An older man

I am starting to feel my age. There is no point denying that obvious reduction in physical ability, together with my poor eyesight. I tried to assemble a small trike for my step-grandson today, and I was defeated by the tiny print on the instructions, even with my strongest glasses on.

I suppose that I could just give up, but I am reluctant to do that. I still managed almost three hours walking with Ollie today, despite the unseasonal heat, and a late night. It is all too easy to become frustrated with things like instruction leaflets, and attempting tasks when you are surprised to feel tired. Your instinct is to push on, to overcome the obstacles, but that is easier said than done.

It feels like my portrait in the attic (Dorian Grey) has been made flesh, and all my past sins and follies have caught up with me, at long last. Small jobs are ridiculously tiring. Patience is at a premium, and any effort seems like trying to plough through oil. When I was much younger, I had no idea that this would eventually happen. In that respect, this has all come as a surprise. And an unpleasant one at that.

Although my brain tells me otherwise, my body states firmly that I am an older man. I cannot do the things that I was used to doing with ease, and simple tasks appear to be insurmountable. If I believed that I was fit and capable, I was very wrong. In the middle ages, this would seem to be a great age. In modern times, it is almost disregarded, and I am considered to have a good twenty years ahead of me. My body and functions disagree though, and as a result, I feel my age intensely.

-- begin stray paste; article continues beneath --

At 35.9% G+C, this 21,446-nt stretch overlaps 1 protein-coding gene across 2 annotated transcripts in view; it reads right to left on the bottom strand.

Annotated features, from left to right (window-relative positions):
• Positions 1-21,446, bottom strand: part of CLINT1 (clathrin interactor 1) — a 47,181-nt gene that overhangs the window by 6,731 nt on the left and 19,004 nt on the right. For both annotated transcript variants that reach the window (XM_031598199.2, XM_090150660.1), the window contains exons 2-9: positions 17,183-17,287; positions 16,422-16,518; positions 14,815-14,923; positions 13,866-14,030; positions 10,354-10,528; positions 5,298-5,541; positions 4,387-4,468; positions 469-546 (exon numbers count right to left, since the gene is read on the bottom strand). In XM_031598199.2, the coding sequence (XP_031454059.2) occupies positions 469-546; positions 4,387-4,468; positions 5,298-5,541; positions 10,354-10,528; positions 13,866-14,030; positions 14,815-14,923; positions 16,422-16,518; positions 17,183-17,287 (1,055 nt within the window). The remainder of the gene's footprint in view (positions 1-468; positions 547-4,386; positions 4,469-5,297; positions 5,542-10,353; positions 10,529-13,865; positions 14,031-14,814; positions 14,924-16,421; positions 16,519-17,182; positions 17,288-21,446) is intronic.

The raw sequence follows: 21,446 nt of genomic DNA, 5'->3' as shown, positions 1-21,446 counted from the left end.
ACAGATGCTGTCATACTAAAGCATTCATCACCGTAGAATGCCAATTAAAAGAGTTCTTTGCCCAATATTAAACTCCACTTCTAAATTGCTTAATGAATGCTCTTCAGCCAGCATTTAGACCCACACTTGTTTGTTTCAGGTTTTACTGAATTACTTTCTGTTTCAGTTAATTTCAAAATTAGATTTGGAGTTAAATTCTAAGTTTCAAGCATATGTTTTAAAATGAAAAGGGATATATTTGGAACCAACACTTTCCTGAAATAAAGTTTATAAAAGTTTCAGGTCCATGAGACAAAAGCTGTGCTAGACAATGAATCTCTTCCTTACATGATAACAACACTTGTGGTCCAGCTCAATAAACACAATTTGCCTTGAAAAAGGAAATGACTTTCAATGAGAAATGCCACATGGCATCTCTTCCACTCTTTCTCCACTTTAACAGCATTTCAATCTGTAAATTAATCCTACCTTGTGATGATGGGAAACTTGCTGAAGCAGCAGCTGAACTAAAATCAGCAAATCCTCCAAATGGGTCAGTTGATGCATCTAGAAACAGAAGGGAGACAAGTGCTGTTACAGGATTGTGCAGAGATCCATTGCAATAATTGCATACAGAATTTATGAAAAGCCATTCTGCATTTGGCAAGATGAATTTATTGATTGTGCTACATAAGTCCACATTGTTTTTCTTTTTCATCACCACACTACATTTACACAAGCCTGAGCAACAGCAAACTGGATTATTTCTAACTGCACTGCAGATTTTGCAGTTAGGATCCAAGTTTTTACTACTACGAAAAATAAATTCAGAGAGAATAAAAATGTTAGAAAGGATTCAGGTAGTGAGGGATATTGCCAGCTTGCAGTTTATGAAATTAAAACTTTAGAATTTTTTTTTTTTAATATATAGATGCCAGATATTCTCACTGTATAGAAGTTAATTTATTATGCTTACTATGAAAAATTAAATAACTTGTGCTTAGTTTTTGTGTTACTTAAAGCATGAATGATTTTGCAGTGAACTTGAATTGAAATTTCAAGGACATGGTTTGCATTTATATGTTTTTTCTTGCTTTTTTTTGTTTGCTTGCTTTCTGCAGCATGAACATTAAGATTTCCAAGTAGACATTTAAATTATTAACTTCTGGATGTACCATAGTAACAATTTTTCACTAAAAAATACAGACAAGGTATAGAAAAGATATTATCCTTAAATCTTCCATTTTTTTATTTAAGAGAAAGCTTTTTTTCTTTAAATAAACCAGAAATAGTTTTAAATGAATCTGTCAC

Perhaps my time has been and gone. My span exhausted, but nobody told the rest of me. Either way, there seems to be little else that I can contribute, nothing that I can see or do. My body is telling me that enough is enough. I am done.

I am officially an older man.

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32 thoughts on “An older man

  1. Getting old isn’t fun for anyone, it’s kinda rubbish really 😦 it’s hard not being able to do things that we’ve always done and it’s frustrating as well.

    The thing is we don’t actually change do we! I’m the same person I was 20 years ago, just a little more responsible and little more worldly. But I’m still ME.

    Sometimes I think you sound a little down in the dumps dear Pete, which wouldn’t be surprising with your vertigo a little while ago. Keep your chin up anyway. Cliches might be cliches but theyr’e still true and age is just a number.

    Better to make our next birthdays than not! Haha xxx

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  2. I agree with Sue. 3 hours walking every day no mean feat. Ageing ain’t for sissies Pete and it is often a case of diminishing returns but, and stop me if this sounds familiar, there is still strength in your arms and things to do. Of this I have no doubt. Best Wishes, Lloyd.

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  3. Managing three hour walks with Ollie sounds like the prime of life to me.
    Deteriorating eyesight after the age of 40 is the most frustrating thing – our addiction to screens doesn’t help – my sight is much worse than my mother’s and grandmothers’ was at the same age.
    And I understand why Elizabeth I had all her mirrors removed.

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  4. I keep struggling through the You Tube fitness videos but sometimes I have to take the low options and even the Five rejuvenating Tibetan rites can take a toll sometimes… An slightly older friend told me that I’d notice my fortieth birthday… Well, we’ll keep going. Whilst the brain is going… πŸ˜‰